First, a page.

According to the Author, this problem is becoming so visible only now because of different factors: 1)the recent broadening of the scope of psychiatric intervention from traditional hospital settings, where the issue whether admitted patients had or did not have a mental disorder was not really relevant, to community settings, where this issue is a sensitive one in several cases;2)the increased presence and influence in the mental health field of several other professions, whose perception of mental health problems is often different from that of psychiatrists; 3)the higher level of information and awareness of users, families and the public opinion.
Even if now psychiatrists have specific diagnostic criteria, the threshold for the diagnosis of some mental disorders appears more clearly arbitrary today than in the past. Three possible approaches for addressing this issue are proposed by Prof May.
The first approach is the one emphasizing the context in which the symptoms occur (i.e., the diagnosis of depression should be excluded if the sadness response is caused by a real loss that is proportional in magnitude to the intensity and duration of the response).A second approach to the problem is the one emphasizing possible ‘qualitative’ differences between true mental disorders and homeostatic reactions to adverse
events and some recent studies have revived the research line exploring the nature of the ‘distinct quality of mood’ which differentiates at least some forms of depression from understandable sadness.The third approach to the problem is the one assuming that the boundary between some mental disorders and homeostatic reactions to adverse events is unavoidably
Prof. Mario Maj | alfa
Routing gene therapy directly into the brain
07.12.2017 | Boston Children's Hospital
New Hope for Cancer Therapies: Targeted Monitoring may help Improve Tumor Treatment
01.12.2017 | Berliner Institut für Gesundheitsforschung / Berlin Institute of Health (BIH)
The miniaturization of the current technology of storage media is hindered by fundamental limits of quantum mechanics. A new approach consists in using so-called spin-crossover molecules as the smallest possible storage unit. Similar to normal hard drives, these special molecules can save information via their magnetic state. A research team from Kiel University has now managed to successfully place a new class of spin-crossover molecules onto a surface and to improve the molecule’s storage capacity. The storage density of conventional hard drives could therefore theoretically be increased by more than one hundred fold. The study has been published in the scientific journal Nano Letters.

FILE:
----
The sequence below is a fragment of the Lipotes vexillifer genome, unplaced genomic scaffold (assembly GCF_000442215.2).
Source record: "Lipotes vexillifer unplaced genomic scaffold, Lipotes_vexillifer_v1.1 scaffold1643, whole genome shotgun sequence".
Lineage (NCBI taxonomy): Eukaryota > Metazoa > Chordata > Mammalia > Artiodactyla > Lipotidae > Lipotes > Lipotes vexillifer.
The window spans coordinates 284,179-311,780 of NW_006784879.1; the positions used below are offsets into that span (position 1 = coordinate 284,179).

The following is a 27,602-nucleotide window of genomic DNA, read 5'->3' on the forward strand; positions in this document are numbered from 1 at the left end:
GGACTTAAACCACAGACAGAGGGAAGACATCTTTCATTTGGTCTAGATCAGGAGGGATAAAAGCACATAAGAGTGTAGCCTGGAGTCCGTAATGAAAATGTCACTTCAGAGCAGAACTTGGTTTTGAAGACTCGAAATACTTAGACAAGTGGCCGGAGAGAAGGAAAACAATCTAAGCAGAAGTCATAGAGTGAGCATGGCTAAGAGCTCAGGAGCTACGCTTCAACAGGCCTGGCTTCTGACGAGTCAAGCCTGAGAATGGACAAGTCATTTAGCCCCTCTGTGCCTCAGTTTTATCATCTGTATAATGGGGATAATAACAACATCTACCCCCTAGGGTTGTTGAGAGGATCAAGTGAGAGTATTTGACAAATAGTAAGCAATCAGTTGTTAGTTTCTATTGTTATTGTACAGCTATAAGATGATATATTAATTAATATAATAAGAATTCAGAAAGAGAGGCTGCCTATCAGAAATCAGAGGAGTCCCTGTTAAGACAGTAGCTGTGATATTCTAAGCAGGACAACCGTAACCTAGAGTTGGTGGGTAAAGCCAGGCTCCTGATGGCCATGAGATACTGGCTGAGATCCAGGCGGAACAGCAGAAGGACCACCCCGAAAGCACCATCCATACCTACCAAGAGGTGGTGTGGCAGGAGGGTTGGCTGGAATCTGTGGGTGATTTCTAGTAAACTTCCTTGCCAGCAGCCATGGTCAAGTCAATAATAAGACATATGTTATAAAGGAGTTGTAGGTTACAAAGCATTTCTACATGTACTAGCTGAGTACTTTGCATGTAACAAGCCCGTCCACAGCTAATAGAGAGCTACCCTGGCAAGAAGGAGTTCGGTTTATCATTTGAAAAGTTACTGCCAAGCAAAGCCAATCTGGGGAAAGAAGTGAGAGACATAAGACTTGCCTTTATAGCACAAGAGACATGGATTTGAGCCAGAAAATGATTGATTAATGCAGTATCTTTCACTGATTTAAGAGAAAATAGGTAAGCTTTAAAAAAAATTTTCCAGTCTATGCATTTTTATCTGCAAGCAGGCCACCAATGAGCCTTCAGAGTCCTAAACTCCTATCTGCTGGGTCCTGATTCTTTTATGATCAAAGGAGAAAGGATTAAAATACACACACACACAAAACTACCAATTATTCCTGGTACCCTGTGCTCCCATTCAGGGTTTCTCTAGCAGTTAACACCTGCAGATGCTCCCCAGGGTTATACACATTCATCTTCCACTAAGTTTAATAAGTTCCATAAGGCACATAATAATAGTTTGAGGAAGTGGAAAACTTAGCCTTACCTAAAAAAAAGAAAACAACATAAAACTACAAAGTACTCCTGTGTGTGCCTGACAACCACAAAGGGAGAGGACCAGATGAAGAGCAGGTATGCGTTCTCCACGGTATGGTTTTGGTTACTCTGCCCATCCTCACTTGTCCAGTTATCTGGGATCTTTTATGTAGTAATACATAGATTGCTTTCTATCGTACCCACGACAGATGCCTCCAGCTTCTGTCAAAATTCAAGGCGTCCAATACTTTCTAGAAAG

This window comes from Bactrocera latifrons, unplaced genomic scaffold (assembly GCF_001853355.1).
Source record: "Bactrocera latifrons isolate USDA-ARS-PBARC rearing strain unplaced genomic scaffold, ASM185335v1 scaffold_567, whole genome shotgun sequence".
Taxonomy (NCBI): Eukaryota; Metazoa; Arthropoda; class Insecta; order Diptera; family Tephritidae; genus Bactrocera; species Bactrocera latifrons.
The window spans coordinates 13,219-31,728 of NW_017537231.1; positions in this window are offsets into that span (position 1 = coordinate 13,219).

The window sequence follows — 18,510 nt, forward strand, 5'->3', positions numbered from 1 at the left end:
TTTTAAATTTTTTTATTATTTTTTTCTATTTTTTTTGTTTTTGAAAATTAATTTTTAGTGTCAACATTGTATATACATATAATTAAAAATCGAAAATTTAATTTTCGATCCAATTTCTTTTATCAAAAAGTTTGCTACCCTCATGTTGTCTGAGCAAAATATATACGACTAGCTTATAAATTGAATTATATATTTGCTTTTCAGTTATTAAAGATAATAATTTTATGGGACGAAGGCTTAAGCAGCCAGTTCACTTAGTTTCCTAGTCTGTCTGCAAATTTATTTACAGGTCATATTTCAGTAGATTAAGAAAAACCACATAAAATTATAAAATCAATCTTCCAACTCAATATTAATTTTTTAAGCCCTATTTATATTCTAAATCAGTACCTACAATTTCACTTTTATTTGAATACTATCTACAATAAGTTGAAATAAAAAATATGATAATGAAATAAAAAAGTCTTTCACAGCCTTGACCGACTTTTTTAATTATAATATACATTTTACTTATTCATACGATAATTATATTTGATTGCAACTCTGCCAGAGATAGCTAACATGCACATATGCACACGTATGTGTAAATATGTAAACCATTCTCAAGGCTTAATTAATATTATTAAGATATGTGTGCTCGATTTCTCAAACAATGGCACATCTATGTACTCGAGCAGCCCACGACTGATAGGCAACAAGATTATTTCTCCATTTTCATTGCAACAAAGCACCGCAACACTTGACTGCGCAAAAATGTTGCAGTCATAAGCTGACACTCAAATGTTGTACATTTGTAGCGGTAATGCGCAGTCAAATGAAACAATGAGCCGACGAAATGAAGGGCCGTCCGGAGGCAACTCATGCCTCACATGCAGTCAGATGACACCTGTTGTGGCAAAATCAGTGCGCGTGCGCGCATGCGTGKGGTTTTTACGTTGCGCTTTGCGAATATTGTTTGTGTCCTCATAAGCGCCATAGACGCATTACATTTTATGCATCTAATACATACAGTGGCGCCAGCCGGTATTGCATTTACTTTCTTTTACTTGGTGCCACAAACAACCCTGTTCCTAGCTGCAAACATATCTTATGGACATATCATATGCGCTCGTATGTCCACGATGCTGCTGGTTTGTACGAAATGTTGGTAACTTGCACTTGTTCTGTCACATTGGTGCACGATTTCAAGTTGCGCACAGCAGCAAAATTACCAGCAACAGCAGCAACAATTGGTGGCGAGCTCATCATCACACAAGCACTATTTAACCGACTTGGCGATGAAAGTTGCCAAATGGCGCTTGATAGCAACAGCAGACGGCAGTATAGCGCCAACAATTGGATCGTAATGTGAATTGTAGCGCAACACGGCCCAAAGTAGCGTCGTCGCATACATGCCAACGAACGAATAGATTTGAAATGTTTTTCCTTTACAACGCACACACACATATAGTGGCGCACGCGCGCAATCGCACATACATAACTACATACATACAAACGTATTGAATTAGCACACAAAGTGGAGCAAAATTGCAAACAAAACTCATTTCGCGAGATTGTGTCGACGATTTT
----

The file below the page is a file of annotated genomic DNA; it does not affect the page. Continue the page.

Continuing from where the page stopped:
Over the past few years, the building blocks of storage media have gotten ever smaller. But further miniaturization of the current technology is hindered by...
With innovative experiments, researchers at the Helmholtz-Zentrums Geesthacht and the Technical University Hamburg unravel why tiny metallic structures are extremely strong
Light-weight and simultaneously strong – porous metallic nanomaterials promise interesting applications as, for instance, for future aeroplanes with enhanced...
An interdisciplinary group of researchers interfaced individual bacteria with a computer to build a hybrid bio-digital circuit - Study published in Nature Communications
Scientists at the Institute of Science and Technology Austria (IST Austria) have managed to control the behavior of individual bacteria by connecting them to a...
Physicists in the Laboratory for Attosecond Physics (run jointly by LMU Munich and the Max Planck Institute for Quantum Optics) have developed an attosecond electron microscope that allows them to visualize the dispersion of light in time and space, and observe the motions of electrons in atoms.
The most basic of all physical interactions in nature is that between light and matter. This interaction takes place in attosecond times (i.e. billionths of a...
Transistors based on carbon nanostructures: what sounds like a futuristic dream could be reality in just a few years' time. An international research team working with Empa has now succeeded in producing nanotransistors from graphene ribbons that are only a few atoms wide, as reported in the current issue of the trade journal "Nature Communications."
Graphene ribbons that are only a few atoms wide, so-called graphene nanoribbons, have special electrical properties that make them promising candidates for the...
08.12.2017 | Event News
07.12.2017 | Event News
05.12.2017 | Event News
08.12.2017 | Life Sciences
08.12.2017 | Information Technology
08.12.2017 | Information Technology